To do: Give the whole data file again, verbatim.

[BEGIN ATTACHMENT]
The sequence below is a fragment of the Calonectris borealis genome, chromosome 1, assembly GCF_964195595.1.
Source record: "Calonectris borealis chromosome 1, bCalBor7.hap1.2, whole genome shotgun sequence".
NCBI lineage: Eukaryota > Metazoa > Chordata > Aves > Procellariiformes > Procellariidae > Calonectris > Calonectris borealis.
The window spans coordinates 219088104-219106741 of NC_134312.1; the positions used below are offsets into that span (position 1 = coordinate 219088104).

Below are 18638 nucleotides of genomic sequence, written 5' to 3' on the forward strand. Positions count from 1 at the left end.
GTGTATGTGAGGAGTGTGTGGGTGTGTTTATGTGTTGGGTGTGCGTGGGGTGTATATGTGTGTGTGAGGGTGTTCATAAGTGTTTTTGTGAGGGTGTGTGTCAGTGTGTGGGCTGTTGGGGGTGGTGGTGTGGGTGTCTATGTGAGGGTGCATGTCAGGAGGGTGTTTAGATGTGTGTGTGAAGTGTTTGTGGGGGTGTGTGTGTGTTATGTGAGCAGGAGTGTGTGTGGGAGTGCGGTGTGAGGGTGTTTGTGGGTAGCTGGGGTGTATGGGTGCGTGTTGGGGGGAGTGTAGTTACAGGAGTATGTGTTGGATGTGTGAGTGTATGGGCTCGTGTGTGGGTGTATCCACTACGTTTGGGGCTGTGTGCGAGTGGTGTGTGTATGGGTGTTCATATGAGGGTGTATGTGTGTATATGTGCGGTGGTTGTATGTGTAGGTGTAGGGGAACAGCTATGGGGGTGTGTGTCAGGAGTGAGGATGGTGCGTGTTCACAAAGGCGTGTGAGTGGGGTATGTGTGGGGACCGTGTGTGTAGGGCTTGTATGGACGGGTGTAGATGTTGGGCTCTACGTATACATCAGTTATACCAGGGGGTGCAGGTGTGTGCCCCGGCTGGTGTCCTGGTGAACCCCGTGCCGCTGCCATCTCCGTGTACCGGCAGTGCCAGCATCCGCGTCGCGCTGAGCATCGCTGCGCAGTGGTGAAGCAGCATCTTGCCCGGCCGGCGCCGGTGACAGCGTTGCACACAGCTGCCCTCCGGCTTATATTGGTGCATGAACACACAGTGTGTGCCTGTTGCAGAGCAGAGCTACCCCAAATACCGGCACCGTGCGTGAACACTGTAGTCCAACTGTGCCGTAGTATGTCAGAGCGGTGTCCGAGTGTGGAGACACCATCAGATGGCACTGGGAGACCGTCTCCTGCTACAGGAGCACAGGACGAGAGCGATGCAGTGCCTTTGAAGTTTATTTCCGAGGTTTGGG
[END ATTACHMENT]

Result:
The sequence below is a fragment of the Calonectris borealis genome, chromosome 1, assembly GCF_964195595.1.
Source record: "Calonectris borealis chromosome 1, bCalBor7.hap1.2, whole genome shotgun sequence".
NCBI lineage: Eukaryota > Metazoa > Chordata > Aves > Procellariiformes > Procellariidae > Calonectris > Calonectris borealis.
The window spans coordinates 219088104-219106741 of NC_134312.1; the positions used below are offsets into that span (position 1 = coordinate 219088104).

Below are 18638 nucleotides of genomic sequence, written 5' to 3' on the forward strand. Positions count from 1 at the left end.
GTGTATGTGAGGAGTGTGTGGGTGTGTTTATGTGTTGGGTGTGCGTGGGGTGTATATGTGTGTGTGAGGGTGTTCATAAGTGTTTTTGTGAGGGTGTGTGTCAGTGTGTGGGCTGTTGGGGGTGGTGGTGTGGGTGTCTATGTGAGGGTGCATGTCAGGAGGGTGTTTAGATGTGTGTGTGAAGTGTTTGTGGGGGTGTGTGTGTGTTATGTGAGCAGGAGTGTGTGTGGGAGTGCGGTGTGAGGGTGTTTGTGGGTAGCTGGGGTGTATGGGTGCGTGTTGGGGGGAGTGTAGTTACAGGAGTATGTGTTGGATGTGTGAGTGTATGGGCTCGTGTGTGGGTGTATCCACTACGTTTGGGGCTGTGTGCGAGTGGTGTGTGTATGGGTGTTCATATGAGGGTGTATGTGTGTATATGTGCGGTGGTTGTATGTGTAGGTGTAGGGGAACAGCTATGGGGGTGTGTGTCAGGAGTGAGGATGGTGCGTGTTCACAAAGGCGTGTGAGTGGGGTATGTGTGGGGACCGTGTGTGTAGGGCTTGTATGGACGGGTGTAGATGTTGGGCTCTACGTATACATCAGTTATACCAGGGGGTGCAGGTGTGTGCCCCGGCTGGTGTCCTGGTGAACCCCGTGCCGCTGCCATCTCCGTGTACCGGCAGTGCCAGCATCCGCGTCGCGCTGAGCATCGCTGCGCAGTGGTGAAGCAGCATCTTGCCCGGCCGGCGCCGGTGACAGCGTTGCACACAGCTGCCCTCCGGCTTATATTGGTGCATGAACACACAGTGTGTGCCTGTTGCAGAGCAGAGCTACCCCAAATACCGGCACCGTGCGTGAACACTGTAGTCCAACTGTGCCGTAGTATGTCAGAGCGGTGTCCGAGTGTGGAGACACCATCAGATGGCACTGGGAGACCGTCTCCTGCTACAGGAGCACAGGACGAGAGCGATGCAGTGCCTTTGAAGTTTATTTCCGAGGTTTGGG